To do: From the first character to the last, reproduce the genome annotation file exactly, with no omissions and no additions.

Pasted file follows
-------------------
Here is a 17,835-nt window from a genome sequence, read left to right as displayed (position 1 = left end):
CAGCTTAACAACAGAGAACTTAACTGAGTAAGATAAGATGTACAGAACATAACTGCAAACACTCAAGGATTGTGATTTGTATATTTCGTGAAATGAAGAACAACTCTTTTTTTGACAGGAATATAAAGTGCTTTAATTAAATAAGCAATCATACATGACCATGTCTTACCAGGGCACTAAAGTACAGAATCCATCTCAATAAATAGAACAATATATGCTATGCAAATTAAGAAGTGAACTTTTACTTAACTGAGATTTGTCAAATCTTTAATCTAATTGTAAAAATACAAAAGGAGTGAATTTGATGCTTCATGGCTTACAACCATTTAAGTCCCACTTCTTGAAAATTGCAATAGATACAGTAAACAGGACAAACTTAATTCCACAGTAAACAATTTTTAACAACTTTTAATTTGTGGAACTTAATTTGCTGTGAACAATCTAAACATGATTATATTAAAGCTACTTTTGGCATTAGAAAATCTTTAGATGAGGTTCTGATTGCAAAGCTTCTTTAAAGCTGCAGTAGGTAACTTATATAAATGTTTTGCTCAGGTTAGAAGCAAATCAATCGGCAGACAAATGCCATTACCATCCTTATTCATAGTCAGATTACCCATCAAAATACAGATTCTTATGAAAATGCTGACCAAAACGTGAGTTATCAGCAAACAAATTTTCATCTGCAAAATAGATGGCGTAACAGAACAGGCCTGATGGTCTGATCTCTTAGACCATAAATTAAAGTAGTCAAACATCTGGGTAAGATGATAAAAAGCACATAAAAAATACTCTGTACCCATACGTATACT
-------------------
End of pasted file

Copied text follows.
Here is a 17,835-nt window from a genome sequence, read left to right as displayed (position 1 = left end):
CAGCTTAACAACAGAGAACTTAACTGAGTAAGATAAGATGTACAGAACATAACTGCAAACACTCAAGGATTGTGATTTGTATATTTCGTGAAATGAAGAACAACTCTTTTTTTGACAGGAATATAAAGTGCTTTAATTAAATAAGCAATCATACATGACCATGTCTTACCAGGGCACTAAAGTACAGAATCCATCTCAATAAATAGAACAATATATGCTATGCAAATTAAGAAGTGAACTTTTACTTAACTGAGATTTGTCAAATCTTTAATCTAATTGTAAAAATACAAAAGGAGTGAATTTGATGCTTCATGGCTTACAACCATTTAAGTCCCACTTCTTGAAAATTGCAATAGATACAGTAAACAGGACAAACTTAATTCCACAGTAAACAATTTTTAACAACTTTTAATTTGTGGAACTTAATTTGCTGTGAACAATCTAAACATGATTATATTAAAGCTACTTTTGGCATTAGAAAATCTTTAGATGAGGTTCTGATTGCAAAGCTTCTTTAAAGCTGCAGTAGGTAACTTATATAAATGTTTTGCTCAGGTTAGAAGCAAATCAATCGGCAGACAAATGCCATTACCATCCTTATTCATAGTCAGATTACCCATCAAAATACAGATTCTTATGAAAATGCTGACCAAAACGTGAGTTATCAGCAAACAAATTTTCATCTGCAAAATAGATGGCGTAACAGAACAGGCCTGATGGTCTGATCTCTTAGACCATAAATTAAAGTAGTCAAACATCTGGGTAAGATGATAAAAAGCACATAAAAAATACTCTGTACCCATACGTATACT